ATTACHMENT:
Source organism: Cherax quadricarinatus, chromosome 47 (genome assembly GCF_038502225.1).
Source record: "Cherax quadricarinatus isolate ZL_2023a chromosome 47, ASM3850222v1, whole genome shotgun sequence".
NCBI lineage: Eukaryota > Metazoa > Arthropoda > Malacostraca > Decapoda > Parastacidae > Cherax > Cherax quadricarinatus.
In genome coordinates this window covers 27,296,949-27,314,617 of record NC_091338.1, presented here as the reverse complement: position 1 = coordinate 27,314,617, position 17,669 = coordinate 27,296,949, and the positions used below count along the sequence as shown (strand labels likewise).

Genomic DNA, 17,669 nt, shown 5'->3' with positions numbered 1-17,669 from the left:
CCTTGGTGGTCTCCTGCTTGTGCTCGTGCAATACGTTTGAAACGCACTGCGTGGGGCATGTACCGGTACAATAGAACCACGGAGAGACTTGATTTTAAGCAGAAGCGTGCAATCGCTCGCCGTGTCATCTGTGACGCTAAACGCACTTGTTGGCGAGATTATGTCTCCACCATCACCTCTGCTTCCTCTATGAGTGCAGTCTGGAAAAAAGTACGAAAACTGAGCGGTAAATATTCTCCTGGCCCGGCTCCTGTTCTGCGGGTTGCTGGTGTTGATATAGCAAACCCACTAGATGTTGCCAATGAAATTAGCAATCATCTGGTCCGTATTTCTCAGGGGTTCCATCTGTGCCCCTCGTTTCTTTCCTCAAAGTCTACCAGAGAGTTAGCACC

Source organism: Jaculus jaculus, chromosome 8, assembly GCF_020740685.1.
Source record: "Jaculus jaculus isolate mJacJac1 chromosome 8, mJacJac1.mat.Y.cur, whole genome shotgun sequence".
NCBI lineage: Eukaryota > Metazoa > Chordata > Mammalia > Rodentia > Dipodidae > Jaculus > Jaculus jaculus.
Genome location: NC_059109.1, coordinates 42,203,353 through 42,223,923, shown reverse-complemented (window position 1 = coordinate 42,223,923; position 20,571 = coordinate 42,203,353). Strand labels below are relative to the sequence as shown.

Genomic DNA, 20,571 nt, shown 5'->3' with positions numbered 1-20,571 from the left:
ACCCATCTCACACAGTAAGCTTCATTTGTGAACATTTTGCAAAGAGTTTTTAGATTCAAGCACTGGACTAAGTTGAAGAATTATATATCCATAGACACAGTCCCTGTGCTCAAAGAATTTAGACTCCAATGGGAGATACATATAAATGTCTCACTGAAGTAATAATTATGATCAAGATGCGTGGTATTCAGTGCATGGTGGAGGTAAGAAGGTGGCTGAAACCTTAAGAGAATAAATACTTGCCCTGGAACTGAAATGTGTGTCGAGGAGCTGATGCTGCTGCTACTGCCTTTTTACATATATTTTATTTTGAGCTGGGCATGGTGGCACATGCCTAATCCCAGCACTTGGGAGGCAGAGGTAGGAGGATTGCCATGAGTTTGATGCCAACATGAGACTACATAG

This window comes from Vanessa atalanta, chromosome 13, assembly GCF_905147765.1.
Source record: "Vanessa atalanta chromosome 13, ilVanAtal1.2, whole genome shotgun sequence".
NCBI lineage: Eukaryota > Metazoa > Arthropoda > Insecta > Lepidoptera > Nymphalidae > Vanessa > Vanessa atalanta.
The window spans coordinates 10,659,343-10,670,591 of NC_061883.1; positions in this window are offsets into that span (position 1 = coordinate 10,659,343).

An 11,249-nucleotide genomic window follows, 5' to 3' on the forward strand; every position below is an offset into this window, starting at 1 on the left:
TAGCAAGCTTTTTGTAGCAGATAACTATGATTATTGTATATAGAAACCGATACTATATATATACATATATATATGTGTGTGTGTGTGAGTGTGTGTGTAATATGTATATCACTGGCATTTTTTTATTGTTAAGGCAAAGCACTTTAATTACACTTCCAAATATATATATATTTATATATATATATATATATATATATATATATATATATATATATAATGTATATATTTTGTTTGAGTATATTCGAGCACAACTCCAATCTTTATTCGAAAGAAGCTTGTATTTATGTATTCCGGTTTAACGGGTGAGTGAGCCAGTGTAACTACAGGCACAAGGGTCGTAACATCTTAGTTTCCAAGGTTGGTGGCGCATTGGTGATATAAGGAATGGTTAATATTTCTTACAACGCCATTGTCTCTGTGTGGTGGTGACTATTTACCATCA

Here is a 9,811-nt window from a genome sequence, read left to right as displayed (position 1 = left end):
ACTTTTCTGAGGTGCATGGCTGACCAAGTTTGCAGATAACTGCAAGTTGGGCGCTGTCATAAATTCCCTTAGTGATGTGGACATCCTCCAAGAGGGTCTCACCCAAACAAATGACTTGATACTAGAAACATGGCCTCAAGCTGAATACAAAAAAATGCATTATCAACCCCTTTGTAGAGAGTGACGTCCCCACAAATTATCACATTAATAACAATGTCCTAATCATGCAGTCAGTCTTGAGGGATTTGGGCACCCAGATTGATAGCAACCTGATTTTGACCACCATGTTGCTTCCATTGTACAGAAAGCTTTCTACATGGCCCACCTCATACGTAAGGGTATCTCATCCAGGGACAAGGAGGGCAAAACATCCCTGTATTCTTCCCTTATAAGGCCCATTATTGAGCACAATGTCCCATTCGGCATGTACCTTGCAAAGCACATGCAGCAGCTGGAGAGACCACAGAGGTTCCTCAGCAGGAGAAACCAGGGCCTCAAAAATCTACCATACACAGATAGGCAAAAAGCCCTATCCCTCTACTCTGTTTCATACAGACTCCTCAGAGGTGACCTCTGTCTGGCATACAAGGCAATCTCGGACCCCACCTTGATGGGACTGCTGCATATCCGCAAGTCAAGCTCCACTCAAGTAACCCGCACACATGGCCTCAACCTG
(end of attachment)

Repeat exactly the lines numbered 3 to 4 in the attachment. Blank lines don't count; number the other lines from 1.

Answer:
NCBI lineage: Eukaryota > Metazoa > Arthropoda > Malacostraca > Decapoda > Parastacidae > Cherax > Cherax quadricarinatus.
In genome coordinates this window covers 27,296,949-27,314,617 of record NC_091338.1, presented here as the reverse complement: position 1 = coordinate 27,314,617, position 17,669 = coordinate 27,296,949, and the positions used below count along the sequence as shown (strand labels likewise).